Syria is testing the U.S., and other country's may follow.
The United States can’t bluff. That is the consensus inside the White House on the issuing of “red lines,” including President Obama’s publicly declared prohibition against Syria using or transferring its chemical weapons, or Iran acquiring a nuclear bomb.
“We’ll be in the [White House] security room, and [the president] will turn to other people and say, ‘As Joe here would say, big nations can’t bluff,’ ” said Vice President Joe Biden, speaking in March to the American Israel Public Affairs Committee on the U.S. policy of preventing Iran from attaining nuclear weapons by whatever means necessary. “And presidents of the United States cannot and do not bluff. And President Barack Obama is not bluffing.”
Immediately after Israeli and British officials announced last week that the regime of strongman Bashar al-Assad had apparently crossed the red line and used chemical weapons against Syrian rebels, hawks in Congress and allies in the region put intense pressure on the administration to back up its threats with military action. Within days, reports surfaced that Obama was preparing to send lethal weaponry to the Syrian opposition, a risky escalation of U.S. involvement in the conflict that the administration has resisted for two years. Top officials are concerned enough about Russian reaction to the move that they have dispatched Secretary of State John Kerry to Moscow. In a news conference this week, Obama made it clear that if Syrian use of chemical weapons is proven, the red line will be honored and action taken.
Expert opinion varies widely on whether more-assertive U.S. leadership in the Syrian crisis is wise, or whether it is misguided policy. With another red line on Iran’s nuclear program looming as early as this year, however, it’s worth considering the risk-versus-reward equation when trip wires are placed around complex diplomatic crises. If the stakes are unusually high, the red line particularly bright, and the commitment to act firm, these kinds of ultimatums can be a useful deterrent. In crises where the facts are murkier and the commitment more situational, however, they can blow up in your face.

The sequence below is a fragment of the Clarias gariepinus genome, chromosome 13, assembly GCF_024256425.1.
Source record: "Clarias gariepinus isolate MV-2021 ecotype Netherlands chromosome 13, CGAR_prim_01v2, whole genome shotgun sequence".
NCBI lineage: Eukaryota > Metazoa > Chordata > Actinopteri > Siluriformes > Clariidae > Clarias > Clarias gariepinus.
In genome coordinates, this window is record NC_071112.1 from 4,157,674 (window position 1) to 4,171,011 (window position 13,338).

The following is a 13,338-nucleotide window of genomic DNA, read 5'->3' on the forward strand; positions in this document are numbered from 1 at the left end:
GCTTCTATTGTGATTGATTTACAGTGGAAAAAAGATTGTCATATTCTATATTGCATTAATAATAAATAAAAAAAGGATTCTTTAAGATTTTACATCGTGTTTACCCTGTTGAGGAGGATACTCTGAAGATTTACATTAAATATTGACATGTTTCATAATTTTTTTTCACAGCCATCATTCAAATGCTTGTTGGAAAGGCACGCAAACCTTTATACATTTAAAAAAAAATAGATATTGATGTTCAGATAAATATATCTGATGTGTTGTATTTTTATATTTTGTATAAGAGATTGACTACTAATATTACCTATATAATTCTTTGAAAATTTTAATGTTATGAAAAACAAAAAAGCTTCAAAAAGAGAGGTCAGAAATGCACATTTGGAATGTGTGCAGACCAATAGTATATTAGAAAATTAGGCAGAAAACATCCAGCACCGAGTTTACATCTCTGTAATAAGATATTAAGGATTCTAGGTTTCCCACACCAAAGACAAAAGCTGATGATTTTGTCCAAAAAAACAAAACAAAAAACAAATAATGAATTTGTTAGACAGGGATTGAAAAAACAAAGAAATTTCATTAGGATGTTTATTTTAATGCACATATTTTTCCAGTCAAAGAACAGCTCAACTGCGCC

“In matters of war and peace, you generally don’t want to back yourself into a corner by drawing lines in the sand that automatically trigger reaction, because that denies you flexibility in negotiations where you want to preserve all options,” said R. Nicholas Burns, director of the Future of Diplomacy Project at the Harvard Kennedy School of Government. Now that Assad appears to have crossed the red line, he said, the Obama administration has to follow through. “In the Middle East especially, where politics are turbulent and passionate, preserving U.S. credibility is important,” he said. “Iran, Israel, and even North Korea are watching closely now to see if the United States is going to back up its threats.”